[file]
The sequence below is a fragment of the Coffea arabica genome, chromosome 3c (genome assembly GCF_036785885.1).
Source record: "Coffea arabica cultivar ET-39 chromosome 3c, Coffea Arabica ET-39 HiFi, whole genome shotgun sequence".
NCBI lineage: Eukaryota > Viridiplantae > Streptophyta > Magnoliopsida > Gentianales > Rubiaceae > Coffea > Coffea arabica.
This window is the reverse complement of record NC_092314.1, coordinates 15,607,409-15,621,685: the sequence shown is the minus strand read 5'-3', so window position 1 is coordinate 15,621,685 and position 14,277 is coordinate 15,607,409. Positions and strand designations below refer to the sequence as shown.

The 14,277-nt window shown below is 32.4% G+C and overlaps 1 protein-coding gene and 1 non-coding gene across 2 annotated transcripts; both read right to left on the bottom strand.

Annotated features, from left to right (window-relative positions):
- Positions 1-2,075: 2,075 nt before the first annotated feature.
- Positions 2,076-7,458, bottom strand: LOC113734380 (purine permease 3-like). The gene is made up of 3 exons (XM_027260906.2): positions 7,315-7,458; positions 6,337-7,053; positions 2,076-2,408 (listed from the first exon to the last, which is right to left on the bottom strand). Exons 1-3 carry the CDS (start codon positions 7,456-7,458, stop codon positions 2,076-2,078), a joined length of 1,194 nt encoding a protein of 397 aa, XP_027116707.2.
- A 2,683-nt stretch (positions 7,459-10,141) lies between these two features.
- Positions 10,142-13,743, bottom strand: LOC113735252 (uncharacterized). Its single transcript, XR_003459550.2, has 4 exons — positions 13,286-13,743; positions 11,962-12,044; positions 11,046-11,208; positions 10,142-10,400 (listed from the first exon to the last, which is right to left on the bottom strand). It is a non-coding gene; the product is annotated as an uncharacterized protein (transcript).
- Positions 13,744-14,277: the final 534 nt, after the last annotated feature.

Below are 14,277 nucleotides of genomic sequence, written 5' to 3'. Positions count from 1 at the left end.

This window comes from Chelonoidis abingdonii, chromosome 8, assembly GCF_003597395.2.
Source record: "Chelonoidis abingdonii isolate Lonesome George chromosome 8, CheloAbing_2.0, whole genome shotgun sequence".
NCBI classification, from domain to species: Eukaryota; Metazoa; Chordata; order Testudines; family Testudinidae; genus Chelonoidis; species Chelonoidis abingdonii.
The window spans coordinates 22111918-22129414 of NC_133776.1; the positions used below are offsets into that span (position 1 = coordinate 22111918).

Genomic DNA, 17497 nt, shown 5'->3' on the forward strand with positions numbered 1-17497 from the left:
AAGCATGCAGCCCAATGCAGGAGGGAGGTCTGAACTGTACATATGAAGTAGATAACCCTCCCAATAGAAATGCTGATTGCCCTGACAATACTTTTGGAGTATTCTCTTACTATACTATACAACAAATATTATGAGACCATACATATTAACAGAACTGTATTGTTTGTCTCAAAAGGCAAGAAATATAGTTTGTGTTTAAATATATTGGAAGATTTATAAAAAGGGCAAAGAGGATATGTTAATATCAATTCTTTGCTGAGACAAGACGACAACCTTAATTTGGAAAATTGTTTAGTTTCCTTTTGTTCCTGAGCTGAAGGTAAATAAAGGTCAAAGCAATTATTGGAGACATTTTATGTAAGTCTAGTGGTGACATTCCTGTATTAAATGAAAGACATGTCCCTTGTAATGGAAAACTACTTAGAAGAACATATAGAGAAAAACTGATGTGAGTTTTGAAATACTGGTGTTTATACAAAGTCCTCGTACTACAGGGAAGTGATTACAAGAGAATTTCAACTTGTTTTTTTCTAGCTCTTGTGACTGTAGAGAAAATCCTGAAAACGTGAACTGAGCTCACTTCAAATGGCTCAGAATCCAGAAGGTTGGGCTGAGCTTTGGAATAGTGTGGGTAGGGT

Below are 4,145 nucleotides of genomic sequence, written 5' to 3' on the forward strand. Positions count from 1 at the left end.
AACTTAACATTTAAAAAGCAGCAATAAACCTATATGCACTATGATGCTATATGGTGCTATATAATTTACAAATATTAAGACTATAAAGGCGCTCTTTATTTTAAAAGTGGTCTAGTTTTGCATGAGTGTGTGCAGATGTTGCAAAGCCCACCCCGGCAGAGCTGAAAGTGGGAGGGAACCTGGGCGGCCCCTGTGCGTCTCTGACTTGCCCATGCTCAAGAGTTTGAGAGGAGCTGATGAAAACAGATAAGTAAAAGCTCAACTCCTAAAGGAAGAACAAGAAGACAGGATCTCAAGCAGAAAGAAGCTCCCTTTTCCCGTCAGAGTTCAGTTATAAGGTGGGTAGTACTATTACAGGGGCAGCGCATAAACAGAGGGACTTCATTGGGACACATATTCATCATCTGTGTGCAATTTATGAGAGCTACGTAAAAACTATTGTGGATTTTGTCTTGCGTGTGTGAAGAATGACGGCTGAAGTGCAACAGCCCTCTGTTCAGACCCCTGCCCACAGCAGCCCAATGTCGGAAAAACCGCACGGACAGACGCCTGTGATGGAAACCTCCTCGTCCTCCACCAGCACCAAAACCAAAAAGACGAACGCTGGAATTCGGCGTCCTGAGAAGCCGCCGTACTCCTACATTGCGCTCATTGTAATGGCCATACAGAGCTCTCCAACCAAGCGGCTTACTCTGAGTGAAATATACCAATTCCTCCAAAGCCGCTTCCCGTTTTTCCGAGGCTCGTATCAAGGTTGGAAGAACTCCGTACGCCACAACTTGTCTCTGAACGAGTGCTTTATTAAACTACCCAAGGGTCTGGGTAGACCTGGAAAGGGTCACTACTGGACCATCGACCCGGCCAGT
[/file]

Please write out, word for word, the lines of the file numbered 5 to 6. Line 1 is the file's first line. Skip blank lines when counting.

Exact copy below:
The 14,277-nt window shown below is 32.4% G+C and overlaps 1 protein-coding gene and 1 non-coding gene across 2 annotated transcripts; both read right to left on the bottom strand.

Annotated features, from left to right (window-relative positions):